CR: I am aware of the report that you are referring to. It recommends that genetic records, as well as details on age, sex, history, and identification photographs of all cheetahs in captivity, should be kept in a central database. The report also recommends that these documents accompany each cheetah for its lifespan — much like a passport. A similar tool exists already with Studbooks where the pedigree and demographic history are registered and maintained.
Unfortunately, there is still no legal obligation for animal owners to register, which leaves the door wide open for unethical breeders and traders.
All our animals are registered both with the National and the International Studbook. (Reference: Record keeping by Cheetah Conservation Fund / Dr. Laurie Marker, Otjiwarongo, Namibia https://cheetah.org/research/by-type/international-studbooks/).
DL: Getting back to the feeding issue, how do you control the cheetahs’ diet?
CR: This is not easy. We have to be very careful about the quality of meat. Livestock meat has to be free of growth hormones and other chemicals that farmers use to control diseases. Occasionally we get game carcasses donated but we have to check if the antelope had been shot, and if so, what kind of bullet was used, as lead poisoning is a very real threat. Cheetahs are very susceptible to disease, so the handling of food hygiene is closely monitored. To avoid germ contamination, we have disinfectant treated water troughs at the entrance to all enclosures through which guests and staff have to walk to sterilise their shoes.
DL: Finally, how do you react to growing pressure from wildlife activists and lobby groups who claim that captive breeding does not contribute to species conservation.
CR: As foreigners, Stephen and I were probably the most vocal activists. It wasn’t until we made Africa our home, learned about cheetah conservation, and got personally involved, that we saw the real problems first hand. And that’s what Cheetah Experience Ashia is all about — a facility where lobbyists and wildlife activists can come to learn and get involved. There’s still a lot that we don’t know about captive wildlife breeding and release programmes, and we will soon be hosting a university graduate from the USA to complete her master thesis on this subject. I’m also very pleased to say that our first cheetah release permit has finally been issued by the conservation authorities. The release will take place end of August in cooperation with Kuzuko, a contractual area of Addo Elephant National Park.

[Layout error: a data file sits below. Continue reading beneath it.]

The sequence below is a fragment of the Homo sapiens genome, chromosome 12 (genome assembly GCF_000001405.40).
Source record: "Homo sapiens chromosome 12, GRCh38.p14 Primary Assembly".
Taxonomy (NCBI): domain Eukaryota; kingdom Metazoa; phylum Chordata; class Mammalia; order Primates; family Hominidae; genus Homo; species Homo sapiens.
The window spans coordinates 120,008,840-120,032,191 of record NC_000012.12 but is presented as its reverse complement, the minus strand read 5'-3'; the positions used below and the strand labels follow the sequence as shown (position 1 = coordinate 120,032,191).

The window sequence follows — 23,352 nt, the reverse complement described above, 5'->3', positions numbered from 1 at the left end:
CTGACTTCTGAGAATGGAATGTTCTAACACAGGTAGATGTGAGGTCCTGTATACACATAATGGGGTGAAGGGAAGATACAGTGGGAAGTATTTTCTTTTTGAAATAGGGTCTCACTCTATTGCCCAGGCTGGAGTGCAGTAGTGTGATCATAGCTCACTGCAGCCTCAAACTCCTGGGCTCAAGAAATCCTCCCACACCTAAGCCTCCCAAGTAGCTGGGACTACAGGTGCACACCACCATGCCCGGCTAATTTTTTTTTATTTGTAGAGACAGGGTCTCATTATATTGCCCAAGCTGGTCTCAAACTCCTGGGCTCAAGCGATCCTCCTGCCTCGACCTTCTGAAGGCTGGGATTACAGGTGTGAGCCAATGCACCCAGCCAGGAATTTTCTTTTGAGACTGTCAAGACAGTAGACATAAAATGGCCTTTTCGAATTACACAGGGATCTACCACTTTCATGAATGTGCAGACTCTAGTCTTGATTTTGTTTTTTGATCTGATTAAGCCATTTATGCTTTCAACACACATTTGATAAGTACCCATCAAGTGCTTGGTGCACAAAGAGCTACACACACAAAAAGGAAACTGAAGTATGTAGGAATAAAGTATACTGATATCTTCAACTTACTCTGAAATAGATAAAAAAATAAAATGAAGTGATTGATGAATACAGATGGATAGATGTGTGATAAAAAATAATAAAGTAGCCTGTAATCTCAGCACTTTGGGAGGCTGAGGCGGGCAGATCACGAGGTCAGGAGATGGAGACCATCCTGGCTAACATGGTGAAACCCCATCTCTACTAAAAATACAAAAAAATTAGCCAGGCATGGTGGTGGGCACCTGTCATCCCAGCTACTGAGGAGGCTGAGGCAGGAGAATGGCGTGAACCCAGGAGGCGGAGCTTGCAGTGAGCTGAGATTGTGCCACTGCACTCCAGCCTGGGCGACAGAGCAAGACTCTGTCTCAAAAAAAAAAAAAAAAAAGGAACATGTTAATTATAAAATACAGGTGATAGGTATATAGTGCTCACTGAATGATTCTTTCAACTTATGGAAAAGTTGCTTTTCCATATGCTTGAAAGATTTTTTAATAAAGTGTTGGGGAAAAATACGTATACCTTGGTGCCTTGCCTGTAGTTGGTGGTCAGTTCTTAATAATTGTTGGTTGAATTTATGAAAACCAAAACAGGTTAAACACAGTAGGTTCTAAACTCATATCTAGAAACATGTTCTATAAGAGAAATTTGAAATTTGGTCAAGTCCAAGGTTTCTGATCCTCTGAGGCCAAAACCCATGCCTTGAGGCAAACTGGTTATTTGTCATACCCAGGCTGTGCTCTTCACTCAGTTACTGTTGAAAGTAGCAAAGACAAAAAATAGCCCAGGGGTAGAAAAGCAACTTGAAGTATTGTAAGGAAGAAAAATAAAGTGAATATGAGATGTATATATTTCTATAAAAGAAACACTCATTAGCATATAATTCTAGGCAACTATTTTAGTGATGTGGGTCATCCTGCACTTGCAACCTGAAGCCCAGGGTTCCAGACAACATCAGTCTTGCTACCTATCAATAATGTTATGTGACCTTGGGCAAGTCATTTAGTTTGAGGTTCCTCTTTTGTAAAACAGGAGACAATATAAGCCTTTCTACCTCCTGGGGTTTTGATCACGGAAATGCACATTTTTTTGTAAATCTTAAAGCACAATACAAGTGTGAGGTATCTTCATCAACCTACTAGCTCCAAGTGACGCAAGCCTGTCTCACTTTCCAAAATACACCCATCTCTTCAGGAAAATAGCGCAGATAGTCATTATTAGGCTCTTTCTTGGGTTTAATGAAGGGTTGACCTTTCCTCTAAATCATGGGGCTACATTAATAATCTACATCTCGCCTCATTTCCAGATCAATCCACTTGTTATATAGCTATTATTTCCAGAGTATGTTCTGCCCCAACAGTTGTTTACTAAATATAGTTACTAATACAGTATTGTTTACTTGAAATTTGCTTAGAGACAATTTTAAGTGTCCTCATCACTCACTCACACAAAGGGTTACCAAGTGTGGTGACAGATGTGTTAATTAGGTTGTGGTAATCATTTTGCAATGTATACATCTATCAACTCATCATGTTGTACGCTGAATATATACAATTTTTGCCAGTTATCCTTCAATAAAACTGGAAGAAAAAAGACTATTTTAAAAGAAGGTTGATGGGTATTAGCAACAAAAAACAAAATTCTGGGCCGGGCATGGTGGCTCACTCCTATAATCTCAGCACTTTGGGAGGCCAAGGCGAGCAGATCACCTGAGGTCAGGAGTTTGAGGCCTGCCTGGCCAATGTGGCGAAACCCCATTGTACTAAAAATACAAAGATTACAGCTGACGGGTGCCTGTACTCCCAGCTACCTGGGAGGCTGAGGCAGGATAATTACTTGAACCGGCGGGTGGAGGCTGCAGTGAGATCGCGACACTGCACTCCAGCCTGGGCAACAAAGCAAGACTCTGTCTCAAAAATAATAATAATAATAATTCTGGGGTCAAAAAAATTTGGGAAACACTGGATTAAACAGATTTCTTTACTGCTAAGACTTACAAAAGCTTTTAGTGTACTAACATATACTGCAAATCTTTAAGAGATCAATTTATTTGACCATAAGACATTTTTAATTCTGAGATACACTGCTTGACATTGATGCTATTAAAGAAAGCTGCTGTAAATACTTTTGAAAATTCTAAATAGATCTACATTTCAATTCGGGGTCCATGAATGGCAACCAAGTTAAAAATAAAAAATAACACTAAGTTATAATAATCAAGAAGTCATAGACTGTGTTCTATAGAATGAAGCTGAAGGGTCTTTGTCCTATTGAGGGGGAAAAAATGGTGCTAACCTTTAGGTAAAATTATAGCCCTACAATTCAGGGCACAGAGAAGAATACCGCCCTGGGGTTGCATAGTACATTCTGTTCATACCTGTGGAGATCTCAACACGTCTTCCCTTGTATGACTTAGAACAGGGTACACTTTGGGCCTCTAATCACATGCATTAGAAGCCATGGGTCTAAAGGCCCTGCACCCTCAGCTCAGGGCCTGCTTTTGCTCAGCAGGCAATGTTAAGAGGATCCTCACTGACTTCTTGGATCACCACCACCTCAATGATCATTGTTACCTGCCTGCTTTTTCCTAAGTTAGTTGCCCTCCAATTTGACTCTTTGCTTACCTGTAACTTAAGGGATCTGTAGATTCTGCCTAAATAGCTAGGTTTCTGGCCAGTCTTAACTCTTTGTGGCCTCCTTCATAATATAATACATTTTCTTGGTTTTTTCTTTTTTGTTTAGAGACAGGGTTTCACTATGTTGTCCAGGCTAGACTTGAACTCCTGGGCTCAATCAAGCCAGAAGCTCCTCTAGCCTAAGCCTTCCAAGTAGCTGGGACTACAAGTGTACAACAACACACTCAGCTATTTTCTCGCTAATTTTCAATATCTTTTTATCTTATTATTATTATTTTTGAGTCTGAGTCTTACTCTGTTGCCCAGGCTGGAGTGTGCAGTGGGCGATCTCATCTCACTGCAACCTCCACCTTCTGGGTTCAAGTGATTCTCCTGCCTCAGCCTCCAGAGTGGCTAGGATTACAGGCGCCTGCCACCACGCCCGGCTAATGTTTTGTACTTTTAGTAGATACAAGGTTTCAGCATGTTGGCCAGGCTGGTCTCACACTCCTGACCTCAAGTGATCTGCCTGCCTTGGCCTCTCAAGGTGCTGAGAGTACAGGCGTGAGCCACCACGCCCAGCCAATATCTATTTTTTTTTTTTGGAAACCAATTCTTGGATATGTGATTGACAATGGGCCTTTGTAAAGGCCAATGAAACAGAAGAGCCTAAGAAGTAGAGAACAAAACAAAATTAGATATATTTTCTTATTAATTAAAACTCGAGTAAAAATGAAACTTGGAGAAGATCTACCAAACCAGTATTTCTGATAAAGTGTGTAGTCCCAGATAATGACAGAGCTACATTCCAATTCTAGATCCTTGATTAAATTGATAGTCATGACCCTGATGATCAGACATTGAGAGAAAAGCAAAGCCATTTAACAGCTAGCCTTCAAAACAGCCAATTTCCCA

Update: Ashia’s first captive-born cheetah release — a four-year-old female named Jasmin — arrived at her new home on Wednesday 29 August following a smooth and uneventful seven-hour drive from Cheetah Experience Bloemfontein. Read the full story here.
During our walk, Kirsty and Chantal let me inspect the guest accommodation which had been upgraded during their 6 months of closure for renovations and expansion.
There are four luxurious and spacious self-catering suites (3 x one-bedroom and 1 x two-bedroom) and each has been tastefully decorated in a different theme, with Chantal’s brilliant photographic prints of wildlife adorning the walls. No expense has been spared in kitting out each suites’ equipment and amenities. There’s Ashia labelled, home farmed, and locally produced wine and olive oil in each suite and a conscious effort is being made to avoid using plastic, such as water bottles.
Included in every guest stay are daily continental breakfasts and free access to explore the farm on an educational walk along enclosures and information boards about the species — for safety reasons, this excludes access to any animal camps.
Even the old farmhouse, where the admin offices, staff rooms, and the cheetah cub room are located, has been upgraded. The kitchen, in particular, has been retrofitted with 5-star catering equipment (to cater for daytime corporate functions, I’m told) while the communal lounge and verandah looks more like a luxury African safari lodge.
Following extensive upgrades to the property, Cheetah Experience Ashia officially launched its reopening on 07 September 2018, when they announced the release of their first captive-born cheetah into the protected wild at Kuzuko Lodge, a private game reserve in the greater Addo area of the Eastern Cape, managed by the Legacy Hotels & Resorts Group. This story can be read here.
In conclusion, if beauty is in the eye of the beholder, then Ashia is certainly the place for visitors to experience the beauty of Africa’s most endangered big cat — the graceful cheetah.
Protect, Preserve, Educate — these 3 words pretty much encapsulate what Ashia is all about.